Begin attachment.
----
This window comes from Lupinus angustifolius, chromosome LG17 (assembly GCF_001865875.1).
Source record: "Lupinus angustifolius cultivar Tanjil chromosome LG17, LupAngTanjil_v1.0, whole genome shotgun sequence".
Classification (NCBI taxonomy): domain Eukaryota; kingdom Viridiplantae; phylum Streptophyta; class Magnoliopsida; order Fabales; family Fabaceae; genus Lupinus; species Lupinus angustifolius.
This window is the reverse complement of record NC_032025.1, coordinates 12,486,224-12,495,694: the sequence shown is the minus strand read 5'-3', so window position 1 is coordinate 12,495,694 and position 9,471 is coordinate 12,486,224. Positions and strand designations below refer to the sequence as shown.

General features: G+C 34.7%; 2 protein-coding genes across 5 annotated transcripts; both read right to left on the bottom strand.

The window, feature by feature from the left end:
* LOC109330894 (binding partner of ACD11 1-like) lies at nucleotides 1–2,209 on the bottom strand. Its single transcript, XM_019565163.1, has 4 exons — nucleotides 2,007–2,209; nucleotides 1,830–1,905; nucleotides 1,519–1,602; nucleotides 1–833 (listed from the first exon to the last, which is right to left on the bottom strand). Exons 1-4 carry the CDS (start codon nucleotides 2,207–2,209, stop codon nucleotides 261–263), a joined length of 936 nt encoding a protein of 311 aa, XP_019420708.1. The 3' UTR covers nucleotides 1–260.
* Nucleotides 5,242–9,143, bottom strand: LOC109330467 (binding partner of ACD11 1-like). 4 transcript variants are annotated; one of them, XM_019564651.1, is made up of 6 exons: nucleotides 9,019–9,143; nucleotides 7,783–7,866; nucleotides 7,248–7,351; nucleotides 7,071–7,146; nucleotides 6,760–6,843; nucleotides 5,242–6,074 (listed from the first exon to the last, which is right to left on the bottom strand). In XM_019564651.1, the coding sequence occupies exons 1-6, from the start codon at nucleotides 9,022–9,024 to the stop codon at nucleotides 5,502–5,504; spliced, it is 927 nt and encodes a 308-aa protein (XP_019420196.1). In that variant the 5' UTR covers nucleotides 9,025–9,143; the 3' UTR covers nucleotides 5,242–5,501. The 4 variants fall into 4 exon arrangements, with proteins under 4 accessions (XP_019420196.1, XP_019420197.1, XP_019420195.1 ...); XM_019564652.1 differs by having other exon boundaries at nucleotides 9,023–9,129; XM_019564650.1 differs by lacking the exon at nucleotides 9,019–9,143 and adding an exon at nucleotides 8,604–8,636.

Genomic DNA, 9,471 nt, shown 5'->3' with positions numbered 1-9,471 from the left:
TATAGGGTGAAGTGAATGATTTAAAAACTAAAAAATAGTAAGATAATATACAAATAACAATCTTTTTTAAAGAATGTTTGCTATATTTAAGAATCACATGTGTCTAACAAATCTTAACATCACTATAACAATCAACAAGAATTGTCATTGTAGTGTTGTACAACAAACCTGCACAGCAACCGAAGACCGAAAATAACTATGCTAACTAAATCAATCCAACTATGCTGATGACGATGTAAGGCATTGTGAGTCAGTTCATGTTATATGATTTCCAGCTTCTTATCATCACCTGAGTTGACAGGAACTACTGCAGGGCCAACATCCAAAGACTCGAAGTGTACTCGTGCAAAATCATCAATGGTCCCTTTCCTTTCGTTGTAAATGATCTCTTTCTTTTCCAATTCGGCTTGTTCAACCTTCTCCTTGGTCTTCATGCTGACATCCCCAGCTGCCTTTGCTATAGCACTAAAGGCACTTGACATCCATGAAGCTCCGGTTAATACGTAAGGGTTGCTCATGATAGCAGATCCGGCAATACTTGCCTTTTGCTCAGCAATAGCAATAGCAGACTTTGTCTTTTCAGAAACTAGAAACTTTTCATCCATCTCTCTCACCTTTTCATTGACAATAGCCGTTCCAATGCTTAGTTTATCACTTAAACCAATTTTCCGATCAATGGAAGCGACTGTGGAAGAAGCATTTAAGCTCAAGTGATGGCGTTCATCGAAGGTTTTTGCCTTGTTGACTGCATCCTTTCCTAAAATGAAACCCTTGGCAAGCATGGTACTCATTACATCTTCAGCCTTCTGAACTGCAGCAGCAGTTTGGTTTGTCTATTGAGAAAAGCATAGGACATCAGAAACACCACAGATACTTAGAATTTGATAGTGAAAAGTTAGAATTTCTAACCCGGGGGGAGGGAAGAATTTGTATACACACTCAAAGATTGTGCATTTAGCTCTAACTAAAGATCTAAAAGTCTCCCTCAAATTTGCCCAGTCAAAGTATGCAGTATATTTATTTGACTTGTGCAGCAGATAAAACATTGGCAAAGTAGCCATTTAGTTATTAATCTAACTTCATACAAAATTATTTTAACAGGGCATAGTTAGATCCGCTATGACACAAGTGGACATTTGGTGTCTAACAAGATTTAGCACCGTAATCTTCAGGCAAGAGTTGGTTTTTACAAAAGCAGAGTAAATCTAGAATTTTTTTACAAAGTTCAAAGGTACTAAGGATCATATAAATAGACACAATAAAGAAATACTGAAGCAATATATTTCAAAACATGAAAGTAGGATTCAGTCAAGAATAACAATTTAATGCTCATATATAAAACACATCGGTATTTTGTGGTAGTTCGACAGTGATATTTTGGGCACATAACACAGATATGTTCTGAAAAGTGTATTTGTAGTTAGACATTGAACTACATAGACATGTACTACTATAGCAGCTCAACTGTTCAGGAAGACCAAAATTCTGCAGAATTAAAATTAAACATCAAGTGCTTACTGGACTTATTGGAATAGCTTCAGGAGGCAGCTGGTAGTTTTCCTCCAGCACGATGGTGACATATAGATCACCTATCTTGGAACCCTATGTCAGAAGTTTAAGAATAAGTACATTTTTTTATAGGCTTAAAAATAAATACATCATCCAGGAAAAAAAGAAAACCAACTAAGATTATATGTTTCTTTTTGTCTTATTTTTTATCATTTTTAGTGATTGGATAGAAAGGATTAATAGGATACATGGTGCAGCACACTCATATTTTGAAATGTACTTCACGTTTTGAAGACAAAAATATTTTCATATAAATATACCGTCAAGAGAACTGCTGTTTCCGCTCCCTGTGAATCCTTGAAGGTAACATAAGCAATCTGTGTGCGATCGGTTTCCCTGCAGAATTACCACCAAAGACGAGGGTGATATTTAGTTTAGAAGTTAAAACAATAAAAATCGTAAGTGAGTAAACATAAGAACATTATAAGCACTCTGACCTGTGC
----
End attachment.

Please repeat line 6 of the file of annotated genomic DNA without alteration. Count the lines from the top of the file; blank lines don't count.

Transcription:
The window, feature by feature from the left end: